[Index of Biographies]
Heinrich von Sanden (1672-1728)
[This is a draft of an article in The Dictionary of Eighteenth Century German Philosophers, 3 vols., edited by Manfred Kuehn and Heiner Klemme (London/New York: Continuum, 2010).]
Heinrich von Sanden was born 28 July 1672 in Königsberg, where he also died at the age of 56 on 10 August 1728. He was an important Königsberg physician and professor of medicine, as well as a professor of physics and one of the first to teach experimental physics in Prussia. He was also one of the first Cartesians to teach at Königsberg, where he hoped to duplicate in medicine the advantages that Cartesianism had experienced in physics over its Aristotelian counterpart.
Sanden was one of three sons of Bernhard von Sanden [bio] and Elisabeth Bock; the father was a professor of theology at Königsberg and an important churchman in Prussia who, since 1690, supervised all churches in Prussia and was named Bishop in 1701. After being tutored at home, Heinrich attended the Altstadt gymnasium before matriculating at the university in Königsberg in 1689 (April 15), where he studied history and rhetoric with Michael Schreiber [bio], philosophy with Blöch, and mathematics with Christian Sahme [bio]. In medicine he studied under the Aristotelians Georg Wosegin (1624-1705), Friedrich Lepner (died 1701), Johann Heinrich Starke (1651-1707), Philipp Jakob Hartmann (1648-1707), and Gottfried Sand (1647-1710), and the Cartesians Adam Harweck (1661-1703) and Johann Gottsched [bio], participating in several of Gottsched’s disputations at the university.
In May 1695 he began a year-long academic tour of Europe, traveling first to Copenhagen to visit the Danish anatomist Caspar Bartholinum, then through northern Germany to Leiden where he studied with Carl Drelincourt, Burcher de Volder, Govard Bidloo, and Holtone. He returned to Königsberg on 17 June 1696 and received a doctorate in medicine the next month (July 10), the same day that his two brothers, Bernard Jr. [bio] and Johann Friedrich [bio], received doctorates in theology and law, respectively.
Sanden opened a medical practice and was given an associate professorship of medicine (1697) at the university in Königsberg, but in 1704 gave up this position to accept a full professorship of physics (after receiving his magister degree on September 18th, without which he could not have lectured in the philosophy faculty), and in this capacity he was among the first in Prussia to offer experimental physics, holding disputations that year on the elasticity of bodies and on the history of the air pump (his inaugural address as physics professor). His Experimental Syllogisms (1712) demonstrated forty-four principles, for the most part unknown in his day, that he had gathered from his experiments. He discussed the origin and attractive powers of amber (1714); he conducted barometic experiments with the Wolffian professor of mathematics Georg Heinrich Rast [bio], arguing in favor of Leibniz’s explanation for the falling of mercury before a storm. Sanden was succeeded in his physics chair by Johann Gottfried Teske [bio], from whom Kant eventually studied physics.
In 1705 Sanden married Johanna Feyerabend, a daughter of the mayor of Kneiphof (one of the three cities that would consolidate in 1724 to form Königsberg), and from this marriage came a daughter and two sons: Christian Bernhard [bio] and Johann Heinrich [bio], both later serving as professors of medicine at Königsberg. Heinrich was invited into the Berlin Academy of Sciences in 1713, and in October 1714 he rejoined the medical faculty as an adjunct professor (while retaining his physics professorship) and became the municipal physician for Kneiphof.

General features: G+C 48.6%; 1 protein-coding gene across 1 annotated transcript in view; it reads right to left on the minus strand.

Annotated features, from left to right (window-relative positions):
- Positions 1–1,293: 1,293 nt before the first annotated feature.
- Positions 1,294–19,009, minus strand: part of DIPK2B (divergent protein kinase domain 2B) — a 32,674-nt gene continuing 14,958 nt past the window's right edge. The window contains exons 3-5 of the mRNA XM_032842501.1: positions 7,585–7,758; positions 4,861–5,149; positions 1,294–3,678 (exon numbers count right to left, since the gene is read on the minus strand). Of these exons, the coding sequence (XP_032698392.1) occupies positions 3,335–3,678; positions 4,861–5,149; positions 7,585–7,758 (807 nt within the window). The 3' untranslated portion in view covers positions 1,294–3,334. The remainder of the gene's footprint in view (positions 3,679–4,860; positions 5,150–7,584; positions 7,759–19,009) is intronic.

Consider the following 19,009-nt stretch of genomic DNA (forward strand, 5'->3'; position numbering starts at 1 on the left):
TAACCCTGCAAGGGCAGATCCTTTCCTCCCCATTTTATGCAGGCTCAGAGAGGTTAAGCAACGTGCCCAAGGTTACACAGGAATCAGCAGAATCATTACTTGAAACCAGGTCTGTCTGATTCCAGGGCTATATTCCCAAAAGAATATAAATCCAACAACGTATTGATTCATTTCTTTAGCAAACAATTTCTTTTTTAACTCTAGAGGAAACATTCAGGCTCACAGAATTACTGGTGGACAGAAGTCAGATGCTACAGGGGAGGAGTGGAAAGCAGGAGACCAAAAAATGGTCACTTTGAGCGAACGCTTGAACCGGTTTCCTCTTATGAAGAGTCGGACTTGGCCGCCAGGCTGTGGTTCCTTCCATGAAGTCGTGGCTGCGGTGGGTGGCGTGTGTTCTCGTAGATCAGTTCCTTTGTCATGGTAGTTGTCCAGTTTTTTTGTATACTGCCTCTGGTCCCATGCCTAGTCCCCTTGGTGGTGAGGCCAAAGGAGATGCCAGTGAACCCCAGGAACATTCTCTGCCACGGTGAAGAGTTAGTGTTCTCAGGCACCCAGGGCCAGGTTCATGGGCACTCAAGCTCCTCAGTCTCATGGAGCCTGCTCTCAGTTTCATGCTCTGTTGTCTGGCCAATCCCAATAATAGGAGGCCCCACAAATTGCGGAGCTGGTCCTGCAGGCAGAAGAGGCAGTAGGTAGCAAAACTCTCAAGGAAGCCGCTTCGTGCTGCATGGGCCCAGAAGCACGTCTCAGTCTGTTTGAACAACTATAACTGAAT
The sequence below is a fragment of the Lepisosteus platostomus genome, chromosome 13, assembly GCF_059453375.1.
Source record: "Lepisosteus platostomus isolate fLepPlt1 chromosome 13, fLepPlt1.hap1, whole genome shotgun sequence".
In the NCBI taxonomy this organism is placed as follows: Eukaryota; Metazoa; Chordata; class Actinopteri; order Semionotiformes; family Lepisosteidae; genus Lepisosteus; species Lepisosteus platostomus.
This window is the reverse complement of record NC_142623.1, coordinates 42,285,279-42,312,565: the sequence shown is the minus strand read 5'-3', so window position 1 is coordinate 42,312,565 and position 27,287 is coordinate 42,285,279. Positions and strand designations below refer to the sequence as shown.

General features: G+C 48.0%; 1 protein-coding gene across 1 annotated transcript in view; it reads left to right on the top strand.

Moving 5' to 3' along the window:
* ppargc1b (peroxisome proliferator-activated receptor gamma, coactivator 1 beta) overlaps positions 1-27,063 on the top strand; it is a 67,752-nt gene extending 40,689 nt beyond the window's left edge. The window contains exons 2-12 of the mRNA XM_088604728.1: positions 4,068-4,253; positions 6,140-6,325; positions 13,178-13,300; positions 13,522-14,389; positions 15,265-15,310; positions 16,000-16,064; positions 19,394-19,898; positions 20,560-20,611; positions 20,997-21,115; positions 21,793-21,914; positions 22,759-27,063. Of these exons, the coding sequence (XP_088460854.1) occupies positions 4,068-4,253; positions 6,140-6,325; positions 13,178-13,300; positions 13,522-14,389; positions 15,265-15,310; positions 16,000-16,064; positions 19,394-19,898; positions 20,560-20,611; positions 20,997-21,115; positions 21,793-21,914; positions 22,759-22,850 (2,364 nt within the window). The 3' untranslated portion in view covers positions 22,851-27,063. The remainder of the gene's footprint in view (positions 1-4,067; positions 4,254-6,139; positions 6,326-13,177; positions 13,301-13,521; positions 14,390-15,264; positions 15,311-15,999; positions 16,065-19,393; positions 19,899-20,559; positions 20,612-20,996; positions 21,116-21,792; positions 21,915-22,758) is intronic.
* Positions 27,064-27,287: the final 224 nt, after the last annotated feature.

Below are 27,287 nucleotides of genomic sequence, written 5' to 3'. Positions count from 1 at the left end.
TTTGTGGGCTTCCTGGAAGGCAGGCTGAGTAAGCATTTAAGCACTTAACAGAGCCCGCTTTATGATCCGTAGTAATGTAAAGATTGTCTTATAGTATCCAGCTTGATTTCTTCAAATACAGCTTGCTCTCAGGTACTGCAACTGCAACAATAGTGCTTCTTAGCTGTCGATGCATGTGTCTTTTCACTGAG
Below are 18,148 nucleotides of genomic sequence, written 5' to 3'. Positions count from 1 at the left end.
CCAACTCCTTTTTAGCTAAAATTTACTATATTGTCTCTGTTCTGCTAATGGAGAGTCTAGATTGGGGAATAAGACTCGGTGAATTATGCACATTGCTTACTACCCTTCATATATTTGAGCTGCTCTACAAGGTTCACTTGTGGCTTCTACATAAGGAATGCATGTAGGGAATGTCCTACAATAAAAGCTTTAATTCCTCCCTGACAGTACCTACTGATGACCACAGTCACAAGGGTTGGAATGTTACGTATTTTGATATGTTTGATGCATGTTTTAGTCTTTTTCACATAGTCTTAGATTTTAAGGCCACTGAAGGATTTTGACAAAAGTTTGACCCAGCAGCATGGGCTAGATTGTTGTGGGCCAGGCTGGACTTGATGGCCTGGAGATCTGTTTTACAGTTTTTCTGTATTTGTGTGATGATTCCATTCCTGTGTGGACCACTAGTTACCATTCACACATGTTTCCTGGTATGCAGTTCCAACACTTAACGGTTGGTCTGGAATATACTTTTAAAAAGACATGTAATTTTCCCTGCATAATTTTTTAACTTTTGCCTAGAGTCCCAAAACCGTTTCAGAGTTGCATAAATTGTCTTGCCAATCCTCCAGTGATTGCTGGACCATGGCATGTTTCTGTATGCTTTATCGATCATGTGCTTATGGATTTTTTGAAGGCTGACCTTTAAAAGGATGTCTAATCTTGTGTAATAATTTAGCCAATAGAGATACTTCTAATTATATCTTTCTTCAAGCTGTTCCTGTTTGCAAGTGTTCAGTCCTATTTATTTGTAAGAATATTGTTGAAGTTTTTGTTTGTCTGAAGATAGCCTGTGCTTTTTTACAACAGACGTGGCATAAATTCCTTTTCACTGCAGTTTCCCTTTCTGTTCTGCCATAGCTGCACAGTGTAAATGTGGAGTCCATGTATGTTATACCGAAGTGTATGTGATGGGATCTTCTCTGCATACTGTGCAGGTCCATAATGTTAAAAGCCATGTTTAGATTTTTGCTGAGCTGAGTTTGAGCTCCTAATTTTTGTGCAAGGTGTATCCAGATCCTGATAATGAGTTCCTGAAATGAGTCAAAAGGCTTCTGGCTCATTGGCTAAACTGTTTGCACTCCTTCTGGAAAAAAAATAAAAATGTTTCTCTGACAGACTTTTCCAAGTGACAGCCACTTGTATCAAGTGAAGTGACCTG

Sanden also developed a large collection of natural objects, notable among which were his anatomic preparations and skeletons, instruments for his physics lab, fossils, and a collection of colored marble, all purchased by Adolf Saturgus (1685-1739), Königsberg’s wealthiest merchant at the time, who added them to his own natural history cabinet. A half century later the polymath Friedrich Samuel Bock [bio] would oversee Saturgus’s cabinet, as might have Kant during his tenure as assistant librarian at the Royal Library — Johann Bernoulli (1744-1807) mentions viewing this collection in the company of both Bock and Kant during his visit to Königsberg in 1779.
De ptyalismo (Königsberg, 1696).
De molis (Königsberg, 1697).
De corporibus elasticis (Königsberg, 1704).
De antliis pneumaticis (Königsberg , 1704).
De frigore anni 1709 (Königsberg, 1712).
Sylloge experimentorum, quibus demonstrationes physicae illustrantur (Königsberg, 1712).
De succino, electricorum principe (Königsberg, 1714).
De scripturis et picturis fenestrarum naturalibus (Königsberg, 1715).
Observatio de prolapsu uteri inversi ab excrescentia carneo-fungosa, in fundo ejus interno ex potu infusi crepitus lupi enata (Königsberg, 1722).
ADB, vol. 30, p. 344.
APB, vol. 2, p. 588 (Fritz Gause).
Arnoldt, Daniel Heinrich, Ausführliche und mit Urkunden versehene Historie der Königsbergischen Universität (Königsberg, 1746), vol. 2, pp. 323-4, 331, 395.
— Fortgesetzte Zusätze zu seiner Historie der Königsbergischen Universität (Königsberg, 1769), p. 18.
Buck, Friedrich Johann, Lebens-Beschreibungen derer verstorbenen Preußischen Mathematiker überhaupt (Königsberg and Leipzig, 1764), pp. 140-44.
DBE, vol. 8, p. 511.
Jöcher (Leipzig, 1751), vol. 4, cols. 117-18.
Pisanski, Georg Christoph, Entwurf einer preussischen Literargeschichte in vier Bucher, ed. by Rudolf Philippi (Königsberg, 1886), pp. 155, 369, 370-71, 497, 542, 545, 552-4, 559, 623. Orig. publ.: Königsberg, 1790.